Cass Sunstein: How Can Social Change Happen?
In Conversation with Andrew Keen on the Keen On
The coronavirus pandemic is dramatically disrupting not only our daily lives but society itself. This show features conversations with some of the world’s leading thinkers and writers about the deeper economic, political, and technological consequences of the pandemic. It’s our new daily podcast trying to make longterm sense out of the chaos of today’s global crisis.
On today’s episode, Cass Sunstein, law professor and author of Nudge: Improving Decisions about Health, Wealth, and Happiness, discusses how social change happens.
From the episode:
Andrew Keen: The former president of Harvard, Larry Summers, has called it a hinge in history. We seem to be on the brink of enormous social change, everything from changes in capitalism to how we view each other to to to personal hygiene. But the real question is, will 2020 turn out to be 1848 … a year of infinite promise when nothing changes? Or is this really, as your Harvard colleague Larry Summers suggested, a hinge in history?
Cass Sunstein: I think the point about history that maybe my great friend and colleague Summers misses is that when you’re in the midst of history, whether things turn large or not large often depends on serendipity and relatively small things that snowball into massive things. So to say, because of a pandemic or because of keen interest in equality, we have things shifting very rapidly. Right now is probably premature. It’s really hard to know what’s what when you’re in the midst of it.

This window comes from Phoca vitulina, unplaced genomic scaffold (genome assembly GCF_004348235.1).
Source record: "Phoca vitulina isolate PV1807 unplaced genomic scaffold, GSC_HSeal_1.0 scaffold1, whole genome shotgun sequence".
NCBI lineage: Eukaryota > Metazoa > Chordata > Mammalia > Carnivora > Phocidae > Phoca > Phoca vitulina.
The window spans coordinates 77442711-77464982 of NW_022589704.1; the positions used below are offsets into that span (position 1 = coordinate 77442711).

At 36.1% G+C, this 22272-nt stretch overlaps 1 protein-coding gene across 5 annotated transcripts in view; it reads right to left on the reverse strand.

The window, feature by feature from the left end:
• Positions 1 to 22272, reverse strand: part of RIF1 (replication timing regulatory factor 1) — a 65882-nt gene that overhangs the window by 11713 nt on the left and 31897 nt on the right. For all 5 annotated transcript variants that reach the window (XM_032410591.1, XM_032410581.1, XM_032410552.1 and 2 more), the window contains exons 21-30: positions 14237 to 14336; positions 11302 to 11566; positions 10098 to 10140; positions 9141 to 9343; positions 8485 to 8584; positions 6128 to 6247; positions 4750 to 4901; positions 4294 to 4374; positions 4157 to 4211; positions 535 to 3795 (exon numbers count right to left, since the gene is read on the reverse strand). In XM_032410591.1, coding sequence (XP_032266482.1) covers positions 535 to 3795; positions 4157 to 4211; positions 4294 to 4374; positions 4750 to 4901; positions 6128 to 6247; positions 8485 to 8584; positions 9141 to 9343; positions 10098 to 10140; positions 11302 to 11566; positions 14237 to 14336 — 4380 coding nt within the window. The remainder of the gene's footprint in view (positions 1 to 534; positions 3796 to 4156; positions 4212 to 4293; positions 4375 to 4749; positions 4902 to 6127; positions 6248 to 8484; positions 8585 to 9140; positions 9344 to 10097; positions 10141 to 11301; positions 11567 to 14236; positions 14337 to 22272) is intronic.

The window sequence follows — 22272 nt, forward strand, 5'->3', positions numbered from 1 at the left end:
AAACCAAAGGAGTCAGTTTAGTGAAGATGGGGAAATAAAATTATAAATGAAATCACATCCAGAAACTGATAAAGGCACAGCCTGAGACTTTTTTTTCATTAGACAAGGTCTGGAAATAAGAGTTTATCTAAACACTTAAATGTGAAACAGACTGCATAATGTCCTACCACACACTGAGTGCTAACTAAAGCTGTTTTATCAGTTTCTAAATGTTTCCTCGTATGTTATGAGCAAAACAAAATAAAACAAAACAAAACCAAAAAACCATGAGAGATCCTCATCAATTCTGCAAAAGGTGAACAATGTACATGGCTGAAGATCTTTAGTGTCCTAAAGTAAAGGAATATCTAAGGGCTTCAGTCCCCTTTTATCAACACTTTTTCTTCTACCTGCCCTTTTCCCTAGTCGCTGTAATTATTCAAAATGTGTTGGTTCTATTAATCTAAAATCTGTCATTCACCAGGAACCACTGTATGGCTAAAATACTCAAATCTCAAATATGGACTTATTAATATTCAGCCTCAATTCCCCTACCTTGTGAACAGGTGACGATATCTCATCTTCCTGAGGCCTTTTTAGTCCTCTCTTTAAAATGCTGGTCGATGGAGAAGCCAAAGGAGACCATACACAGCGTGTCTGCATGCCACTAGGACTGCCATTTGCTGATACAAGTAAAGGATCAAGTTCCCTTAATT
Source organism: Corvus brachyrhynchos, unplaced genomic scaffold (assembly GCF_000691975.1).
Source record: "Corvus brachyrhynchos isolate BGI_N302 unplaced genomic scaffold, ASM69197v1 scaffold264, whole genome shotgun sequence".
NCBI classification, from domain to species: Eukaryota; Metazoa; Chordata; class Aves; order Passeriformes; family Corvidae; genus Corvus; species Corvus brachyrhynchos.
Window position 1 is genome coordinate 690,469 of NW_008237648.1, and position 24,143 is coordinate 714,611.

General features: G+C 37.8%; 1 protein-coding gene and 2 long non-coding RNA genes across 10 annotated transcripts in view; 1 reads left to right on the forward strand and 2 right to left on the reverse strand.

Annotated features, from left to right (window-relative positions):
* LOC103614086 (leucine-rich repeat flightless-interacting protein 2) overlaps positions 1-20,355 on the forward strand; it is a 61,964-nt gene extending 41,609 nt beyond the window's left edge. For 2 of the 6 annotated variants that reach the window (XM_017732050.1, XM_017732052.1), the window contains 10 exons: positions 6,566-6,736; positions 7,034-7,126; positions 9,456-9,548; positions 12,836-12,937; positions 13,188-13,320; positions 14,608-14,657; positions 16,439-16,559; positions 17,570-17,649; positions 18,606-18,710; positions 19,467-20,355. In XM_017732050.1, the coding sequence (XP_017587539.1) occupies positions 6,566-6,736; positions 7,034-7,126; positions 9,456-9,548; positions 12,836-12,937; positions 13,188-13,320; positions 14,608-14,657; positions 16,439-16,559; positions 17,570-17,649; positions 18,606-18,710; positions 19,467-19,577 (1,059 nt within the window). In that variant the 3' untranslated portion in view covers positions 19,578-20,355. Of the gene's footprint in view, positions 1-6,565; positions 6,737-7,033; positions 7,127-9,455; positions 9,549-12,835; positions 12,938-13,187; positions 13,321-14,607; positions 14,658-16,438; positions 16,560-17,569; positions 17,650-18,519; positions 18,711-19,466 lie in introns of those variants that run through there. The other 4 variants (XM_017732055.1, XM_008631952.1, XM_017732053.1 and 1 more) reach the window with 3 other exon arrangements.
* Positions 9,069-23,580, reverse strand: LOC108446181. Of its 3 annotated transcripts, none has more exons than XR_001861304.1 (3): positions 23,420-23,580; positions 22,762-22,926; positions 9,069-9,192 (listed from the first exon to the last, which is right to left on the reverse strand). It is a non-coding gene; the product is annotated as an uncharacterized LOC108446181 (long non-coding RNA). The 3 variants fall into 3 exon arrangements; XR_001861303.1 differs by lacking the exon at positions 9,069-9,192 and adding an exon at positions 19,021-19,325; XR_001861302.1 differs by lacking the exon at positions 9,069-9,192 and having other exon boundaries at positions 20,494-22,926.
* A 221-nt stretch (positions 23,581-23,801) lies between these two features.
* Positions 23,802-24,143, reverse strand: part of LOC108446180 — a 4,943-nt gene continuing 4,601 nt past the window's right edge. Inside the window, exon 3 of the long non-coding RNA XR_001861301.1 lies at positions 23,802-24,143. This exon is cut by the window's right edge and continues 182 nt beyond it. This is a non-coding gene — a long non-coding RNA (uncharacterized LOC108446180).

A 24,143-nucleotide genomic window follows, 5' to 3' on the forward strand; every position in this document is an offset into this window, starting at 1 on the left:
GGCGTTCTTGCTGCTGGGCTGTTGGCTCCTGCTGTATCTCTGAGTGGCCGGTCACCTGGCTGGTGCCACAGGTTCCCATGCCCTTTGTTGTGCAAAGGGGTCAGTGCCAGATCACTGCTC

Andrew Keen: So at a time where we seemed to be on the brink of all this social change, how does it happen?
Cass Sunstein: Well, it often happens as a result of cascade of facts where there’s one person who visibly does something. Let’s say they refuse to sit in the legally required place in a bus. Or let’s say they say climate change is a really big problem and I’m a teenager and I’m going to do whatever I can to counteract it. Or they may say I’ve been in real estate for a long time, but I’m going to run for president. Or they might say I was a community organizer and I have dark skin and my name’s Barack Obama, but I want to run for president. So they may be people who become really famous. They may be people who start something, but other people see them and join them. And often that produces at the cultural level something like Taylor Swift or the Beatles, both of whom are fantastic, but could have actually disappeared into nothingness if they hadn’t gotten lucky. So greatness isn’t enough, and both Swift and the Beatles have that. They got lucky. And the same is true of Obama and Trump and movements for civil rights and movements for social change of many sorts. So the basic point is little things like who sees what at what time, who crosses whose path and who gets visibly excited by someone and someone else sees them getting excited, that’s where history’s hinge often can be found.
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Cass R. Sunstein is the Robert Walmsley University Professor at Harvard Law School, where he is the founder and director of the Program on Behavioral Economics and Public Policy. He is by far the most cited law professor in the United States. From 2009 to 2012 he served in the Obama administration as Administrator of the White House Office of Information and Regulatory Affairs. He has testified before congressional committees, appeared on national television and radio shows, been involved in constitution-making and law reform activities in a number of nations, and written many articles and books, including Simpler: The Future of Government, Wiser: Getting Beyond Groupthink to Make Groups Smarter, The World According to Star Wars, and Impeachment: A Citizen’s Guide. He is the recipient of the 2018 Holberg Prize, awarded annually to a scholar who has made outstanding contributions to research in the arts, humanities, the social sciences, law, or theology.